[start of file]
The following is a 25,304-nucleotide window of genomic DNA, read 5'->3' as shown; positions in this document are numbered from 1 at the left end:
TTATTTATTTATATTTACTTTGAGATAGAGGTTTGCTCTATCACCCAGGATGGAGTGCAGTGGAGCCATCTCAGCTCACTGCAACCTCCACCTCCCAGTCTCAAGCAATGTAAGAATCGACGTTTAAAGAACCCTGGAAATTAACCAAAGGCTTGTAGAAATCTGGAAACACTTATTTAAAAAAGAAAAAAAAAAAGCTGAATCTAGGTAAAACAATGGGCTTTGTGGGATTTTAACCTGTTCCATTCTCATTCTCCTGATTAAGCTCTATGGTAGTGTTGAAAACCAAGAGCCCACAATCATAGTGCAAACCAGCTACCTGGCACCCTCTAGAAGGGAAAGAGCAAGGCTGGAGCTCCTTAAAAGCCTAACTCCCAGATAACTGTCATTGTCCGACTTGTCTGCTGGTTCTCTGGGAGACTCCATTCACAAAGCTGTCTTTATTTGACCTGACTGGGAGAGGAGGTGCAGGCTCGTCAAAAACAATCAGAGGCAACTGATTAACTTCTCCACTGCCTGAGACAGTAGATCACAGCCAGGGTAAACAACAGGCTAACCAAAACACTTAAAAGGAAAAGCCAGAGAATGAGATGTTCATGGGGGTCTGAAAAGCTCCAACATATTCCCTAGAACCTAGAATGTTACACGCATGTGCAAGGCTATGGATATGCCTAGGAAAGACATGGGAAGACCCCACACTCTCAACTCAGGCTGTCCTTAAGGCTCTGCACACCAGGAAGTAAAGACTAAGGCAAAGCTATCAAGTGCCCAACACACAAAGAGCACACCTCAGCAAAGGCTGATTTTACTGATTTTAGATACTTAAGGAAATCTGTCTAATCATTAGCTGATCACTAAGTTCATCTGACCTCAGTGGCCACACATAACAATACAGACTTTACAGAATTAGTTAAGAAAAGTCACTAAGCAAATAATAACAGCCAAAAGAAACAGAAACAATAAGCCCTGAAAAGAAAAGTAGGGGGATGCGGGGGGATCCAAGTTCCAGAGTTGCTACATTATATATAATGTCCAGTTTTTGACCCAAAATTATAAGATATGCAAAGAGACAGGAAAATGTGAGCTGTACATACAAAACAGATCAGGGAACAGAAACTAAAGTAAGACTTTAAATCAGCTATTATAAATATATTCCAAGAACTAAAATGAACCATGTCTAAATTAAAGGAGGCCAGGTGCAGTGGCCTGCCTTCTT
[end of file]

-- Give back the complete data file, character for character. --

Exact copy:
The following is a 25,304-nucleotide window of genomic DNA, read 5'->3' as shown; positions in this document are numbered from 1 at the left end:
TTATTTATTTATATTTACTTTGAGATAGAGGTTTGCTCTATCACCCAGGATGGAGTGCAGTGGAGCCATCTCAGCTCACTGCAACCTCCACCTCCCAGTCTCAAGCAATGTAAGAATCGACGTTTAAAGAACCCTGGAAATTAACCAAAGGCTTGTAGAAATCTGGAAACACTTATTTAAAAAAGAAAAAAAAAAAGCTGAATCTAGGTAAAACAATGGGCTTTGTGGGATTTTAACCTGTTCCATTCTCATTCTCCTGATTAAGCTCTATGGTAGTGTTGAAAACCAAGAGCCCACAATCATAGTGCAAACCAGCTACCTGGCACCCTCTAGAAGGGAAAGAGCAAGGCTGGAGCTCCTTAAAAGCCTAACTCCCAGATAACTGTCATTGTCCGACTTGTCTGCTGGTTCTCTGGGAGACTCCATTCACAAAGCTGTCTTTATTTGACCTGACTGGGAGAGGAGGTGCAGGCTCGTCAAAAACAATCAGAGGCAACTGATTAACTTCTCCACTGCCTGAGACAGTAGATCACAGCCAGGGTAAACAACAGGCTAACCAAAACACTTAAAAGGAAAAGCCAGAGAATGAGATGTTCATGGGGGTCTGAAAAGCTCCAACATATTCCCTAGAACCTAGAATGTTACACGCATGTGCAAGGCTATGGATATGCCTAGGAAAGACATGGGAAGACCCCACACTCTCAACTCAGGCTGTCCTTAAGGCTCTGCACACCAGGAAGTAAAGACTAAGGCAAAGCTATCAAGTGCCCAACACACAAAGAGCACACCTCAGCAAAGGCTGATTTTACTGATTTTAGATACTTAAGGAAATCTGTCTAATCATTAGCTGATCACTAAGTTCATCTGACCTCAGTGGCCACACATAACAATACAGACTTTACAGAATTAGTTAAGAAAAGTCACTAAGCAAATAATAACAGCCAAAAGAAACAGAAACAATAAGCCCTGAAAAGAAAAGTAGGGGGATGCGGGGGGATCCAAGTTCCAGAGTTGCTACATTATATATAATGTCCAGTTTTTGACCCAAAATTATAAGATATGCAAAGAGACAGGAAAATGTGAGCTGTACATACAAAACAGATCAGGGAACAGAAACTAAAGTAAGACTTTAAATCAGCTATTATAAATATATTCCAAGAACTAAAATGAACCATGTCTAAATTAAAGGAGGCCAGGTGCAGTGGCCTGCCTTCTT